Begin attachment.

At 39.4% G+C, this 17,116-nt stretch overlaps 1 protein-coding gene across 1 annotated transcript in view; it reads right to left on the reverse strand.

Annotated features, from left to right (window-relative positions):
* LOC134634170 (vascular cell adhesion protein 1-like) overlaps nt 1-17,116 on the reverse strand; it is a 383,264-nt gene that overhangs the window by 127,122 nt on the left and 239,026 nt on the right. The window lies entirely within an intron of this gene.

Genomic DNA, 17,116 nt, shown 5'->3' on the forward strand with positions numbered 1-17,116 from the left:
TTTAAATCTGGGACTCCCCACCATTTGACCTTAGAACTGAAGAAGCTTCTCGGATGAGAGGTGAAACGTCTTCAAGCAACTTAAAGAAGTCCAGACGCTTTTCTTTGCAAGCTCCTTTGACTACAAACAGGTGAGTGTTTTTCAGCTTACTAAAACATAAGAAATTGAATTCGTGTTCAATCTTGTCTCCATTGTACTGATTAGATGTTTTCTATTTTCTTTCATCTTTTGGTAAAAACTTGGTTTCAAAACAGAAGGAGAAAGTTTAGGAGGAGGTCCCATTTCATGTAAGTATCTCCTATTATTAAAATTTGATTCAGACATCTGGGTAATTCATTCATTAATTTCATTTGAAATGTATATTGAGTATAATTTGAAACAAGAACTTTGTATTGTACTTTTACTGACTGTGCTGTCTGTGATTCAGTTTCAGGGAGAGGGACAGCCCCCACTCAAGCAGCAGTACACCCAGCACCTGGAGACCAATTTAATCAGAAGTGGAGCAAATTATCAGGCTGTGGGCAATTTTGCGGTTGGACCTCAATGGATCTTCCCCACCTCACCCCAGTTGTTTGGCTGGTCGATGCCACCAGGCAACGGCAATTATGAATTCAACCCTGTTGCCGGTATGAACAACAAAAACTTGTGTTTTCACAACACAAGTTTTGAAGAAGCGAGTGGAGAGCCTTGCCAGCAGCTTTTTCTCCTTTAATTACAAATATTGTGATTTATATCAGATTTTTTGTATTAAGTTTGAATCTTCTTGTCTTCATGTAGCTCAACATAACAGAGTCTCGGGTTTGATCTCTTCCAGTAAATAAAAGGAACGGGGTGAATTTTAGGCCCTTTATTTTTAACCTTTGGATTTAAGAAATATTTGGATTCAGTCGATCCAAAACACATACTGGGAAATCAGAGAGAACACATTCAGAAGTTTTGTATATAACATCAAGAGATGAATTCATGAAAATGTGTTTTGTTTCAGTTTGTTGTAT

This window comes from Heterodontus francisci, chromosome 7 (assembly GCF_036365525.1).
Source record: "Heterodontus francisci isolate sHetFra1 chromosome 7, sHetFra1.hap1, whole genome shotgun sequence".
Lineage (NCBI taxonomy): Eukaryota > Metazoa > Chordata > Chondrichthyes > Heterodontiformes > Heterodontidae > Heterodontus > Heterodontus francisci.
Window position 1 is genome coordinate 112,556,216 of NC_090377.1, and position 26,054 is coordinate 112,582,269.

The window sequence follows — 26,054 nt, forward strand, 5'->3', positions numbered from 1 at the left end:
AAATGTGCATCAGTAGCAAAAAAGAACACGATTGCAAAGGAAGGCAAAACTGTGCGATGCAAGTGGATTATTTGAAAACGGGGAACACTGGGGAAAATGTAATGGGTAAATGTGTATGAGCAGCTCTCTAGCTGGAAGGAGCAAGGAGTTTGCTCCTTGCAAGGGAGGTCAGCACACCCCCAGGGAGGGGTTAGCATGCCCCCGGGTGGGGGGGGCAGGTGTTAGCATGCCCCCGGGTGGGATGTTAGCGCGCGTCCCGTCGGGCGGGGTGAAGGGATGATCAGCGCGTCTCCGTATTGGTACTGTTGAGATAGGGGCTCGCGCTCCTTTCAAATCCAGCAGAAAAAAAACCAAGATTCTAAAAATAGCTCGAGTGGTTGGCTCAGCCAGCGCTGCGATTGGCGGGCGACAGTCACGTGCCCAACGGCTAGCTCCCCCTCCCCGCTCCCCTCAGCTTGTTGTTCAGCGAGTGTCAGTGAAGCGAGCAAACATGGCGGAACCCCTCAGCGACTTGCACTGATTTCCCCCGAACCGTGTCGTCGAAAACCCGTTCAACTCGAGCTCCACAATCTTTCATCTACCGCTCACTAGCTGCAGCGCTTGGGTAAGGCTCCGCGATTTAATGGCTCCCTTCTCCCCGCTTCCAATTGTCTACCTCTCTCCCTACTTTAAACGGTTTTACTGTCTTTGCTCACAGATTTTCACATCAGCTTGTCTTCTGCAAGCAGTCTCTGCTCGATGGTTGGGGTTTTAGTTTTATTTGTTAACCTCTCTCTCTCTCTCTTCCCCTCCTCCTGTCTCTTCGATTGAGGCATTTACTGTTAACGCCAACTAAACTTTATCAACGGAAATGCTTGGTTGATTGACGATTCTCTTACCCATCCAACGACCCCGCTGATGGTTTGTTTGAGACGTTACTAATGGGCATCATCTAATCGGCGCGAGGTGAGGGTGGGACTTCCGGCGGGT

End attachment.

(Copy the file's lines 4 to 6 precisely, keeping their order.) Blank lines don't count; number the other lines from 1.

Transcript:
Genomic DNA, 17,116 nt, shown 5'->3' on the forward strand with positions numbered 1-17,116 from the left:
TTTAAATCTGGGACTCCCCACCATTTGACCTTAGAACTGAAGAAGCTTCTCGGATGAGAGGTGAAACGTCTTCAAGCAACTTAAAGAAGTCCAGACGCTTTTCTTTGCAAGCTCCTTTGACTACAAACAGGTGAGTGTTTTTCAGCTTACTAAAACATAAGAAATTGAATTCGTGTTCAATCTTGTCTCCATTGTACTGATTAGATGTTTTCTATTTTCTTTCATCTTTTGGTAAAAACTTGGTTTCAAAACAGAAGGAGAAAGTTTAGGAGGAGGTCCCATTTCATGTAAGTATCTCCTATTATTAAAATTTGATTCAGACATCTGGGTAATTCATTCATTAATTTCATTTGAAATGTATATTGAGTATAATTTGAAACAAGAACTTTGTATTGTACTTTTACTGACTGTGCTGTCTGTGATTCAGTTTCAGGGAGAGGGACAGCCCCCACTCAAGCAGCAGTACACCCAGCACCTGGAGACCAATTTAATCAGAAGTGGAGCAAATTATCAGGCTGTGGGCAATTTTGCGGTTGGACCTCAATGGATCTTCCCCACCTCACCCCAGTTGTTTGGCTGGTCGATGCCACCAGGCAACGGCAATTATGAATTCAACCCTGTTGCCGGTATGAACAACAAAAACTTGTGTTTTCACAACACAAGTTTTGAAGAAGCGAGTGGAGAGCCTTGCCAGCAGCTTTTTCTCCTTTAATTACAAATATTGTGATTTATATCAGATTTTTTGTATTAAGTTTGAATCTTCTTGTCTTCATGTAGCTCAACATAACAGAGTCTCGGGTTTGATCTCTTCCAGTAAATAAAAGGAACGGGGTGAATTTTAGGCCCTTTATTTTTAACCTTTGGATTTAAGAAATATTTGGATTCAGTCGATCCAAAACACATACTGGGAAATCAGAGAGAACACATTCAGAAGTTTTGTATATAACATCAAGAGATGAATTCATGAAAATGTGTTTTGTTTCAGTTTGTTGTAT

This window comes from Heterodontus francisci, chromosome 7 (assembly GCF_036365525.1).